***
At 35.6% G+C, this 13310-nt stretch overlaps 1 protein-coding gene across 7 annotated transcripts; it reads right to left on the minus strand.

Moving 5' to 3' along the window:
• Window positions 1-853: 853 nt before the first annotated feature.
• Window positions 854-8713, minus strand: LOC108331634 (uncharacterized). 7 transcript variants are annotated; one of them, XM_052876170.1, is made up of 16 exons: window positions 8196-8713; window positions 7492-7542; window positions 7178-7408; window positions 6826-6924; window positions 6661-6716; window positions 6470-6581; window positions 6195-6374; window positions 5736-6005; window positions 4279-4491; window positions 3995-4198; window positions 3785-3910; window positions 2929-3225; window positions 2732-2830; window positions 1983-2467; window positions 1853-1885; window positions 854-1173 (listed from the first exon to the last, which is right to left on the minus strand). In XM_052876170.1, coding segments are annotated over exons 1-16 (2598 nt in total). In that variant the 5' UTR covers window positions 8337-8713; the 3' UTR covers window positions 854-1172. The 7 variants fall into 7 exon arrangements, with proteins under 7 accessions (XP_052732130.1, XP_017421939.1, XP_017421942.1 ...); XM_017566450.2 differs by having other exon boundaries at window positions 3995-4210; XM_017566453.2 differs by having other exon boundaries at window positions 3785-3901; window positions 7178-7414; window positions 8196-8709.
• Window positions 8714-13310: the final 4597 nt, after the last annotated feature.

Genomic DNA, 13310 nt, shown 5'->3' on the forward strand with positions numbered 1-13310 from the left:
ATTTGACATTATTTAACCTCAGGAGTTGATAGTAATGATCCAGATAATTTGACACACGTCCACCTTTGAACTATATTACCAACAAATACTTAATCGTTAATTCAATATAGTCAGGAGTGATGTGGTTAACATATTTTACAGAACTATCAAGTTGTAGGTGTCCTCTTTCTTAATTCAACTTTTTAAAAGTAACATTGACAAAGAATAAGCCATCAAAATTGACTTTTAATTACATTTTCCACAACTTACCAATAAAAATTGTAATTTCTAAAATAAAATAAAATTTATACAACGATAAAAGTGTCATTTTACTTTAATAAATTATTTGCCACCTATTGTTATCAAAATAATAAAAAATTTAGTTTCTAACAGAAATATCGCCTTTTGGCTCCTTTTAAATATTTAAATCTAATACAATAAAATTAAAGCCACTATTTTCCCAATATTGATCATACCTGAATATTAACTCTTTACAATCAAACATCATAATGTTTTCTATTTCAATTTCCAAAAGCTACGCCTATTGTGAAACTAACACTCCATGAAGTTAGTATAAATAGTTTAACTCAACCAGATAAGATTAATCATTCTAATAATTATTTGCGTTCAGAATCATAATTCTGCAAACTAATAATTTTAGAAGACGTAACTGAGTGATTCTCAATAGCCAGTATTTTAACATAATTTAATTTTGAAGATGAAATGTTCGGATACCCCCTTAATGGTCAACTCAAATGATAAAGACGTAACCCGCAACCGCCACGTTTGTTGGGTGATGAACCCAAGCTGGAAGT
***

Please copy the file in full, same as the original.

At 35.6% G+C, this 13310-nt stretch overlaps 1 protein-coding gene across 7 annotated transcripts; it reads right to left on the minus strand.

Moving 5' to 3' along the window:
• Window positions 1-853: 853 nt before the first annotated feature.
• Window positions 854-8713, minus strand: LOC108331634 (uncharacterized). 7 transcript variants are annotated; one of them, XM_052876170.1, is made up of 16 exons: window positions 8196-8713; window positions 7492-7542; window positions 7178-7408; window positions 6826-6924; window positions 6661-6716; window positions 6470-6581; window positions 6195-6374; window positions 5736-6005; window positions 4279-4491; window positions 3995-4198; window positions 3785-3910; window positions 2929-3225; window positions 2732-2830; window positions 1983-2467; window positions 1853-1885; window positions 854-1173 (listed from the first exon to the last, which is right to left on the minus strand). In XM_052876170.1, coding segments are annotated over exons 1-16 (2598 nt in total). In that variant the 5' UTR covers window positions 8337-8713; the 3' UTR covers window positions 854-1172. The 7 variants fall into 7 exon arrangements, with proteins under 7 accessions (XP_052732130.1, XP_017421939.1, XP_017421942.1 ...); XM_017566450.2 differs by having other exon boundaries at window positions 3995-4210; XM_017566453.2 differs by having other exon boundaries at window positions 3785-3901; window positions 7178-7414; window positions 8196-8709.
• Window positions 8714-13310: the final 4597 nt, after the last annotated feature.

Genomic DNA, 13310 nt, shown 5'->3' on the forward strand with positions numbered 1-13310 from the left:
ATTTGACATTATTTAACCTCAGGAGTTGATAGTAATGATCCAGATAATTTGACACACGTCCACCTTTGAACTATATTACCAACAAATACTTAATCGTTAATTCAATATAGTCAGGAGTGATGTGGTTAACATATTTTACAGAACTATCAAGTTGTAGGTGTCCTCTTTCTTAATTCAACTTTTTAAAAGTAACATTGACAAAGAATAAGCCATCAAAATTGACTTTTAATTACATTTTCCACAACTTACCAATAAAAATTGTAATTTCTAAAATAAAATAAAATTTATACAACGATAAAAGTGTCATTTTACTTTAATAAATTATTTGCCACCTATTGTTATCAAAATAATAAAAAATTTAGTTTCTAACAGAAATATCGCCTTTTGGCTCCTTTTAAATATTTAAATCTAATACAATAAAATTAAAGCCACTATTTTCCCAATATTGATCATACCTGAATATTAACTCTTTACAATCAAACATCATAATGTTTTCTATTTCAATTTCCAAAAGCTACGCCTATTGTGAAACTAACACTCCATGAAGTTAGTATAAATAGTTTAACTCAACCAGATAAGATTAATCATTCTAATAATTATTTGCGTTCAGAATCATAATTCTGCAAACTAATAATTTTAGAAGACGTAACTGAGTGATTCTCAATAGCCAGTATTTTAACATAATTTAATTTTGAAGATGAAATGTTCGGATACCCCCTTAATGGTCAACTCAAATGATAAAGACGTAACCCGCAACCGCCACGTTTGTTGGGTGATGAACCCAAGCTGGAAGT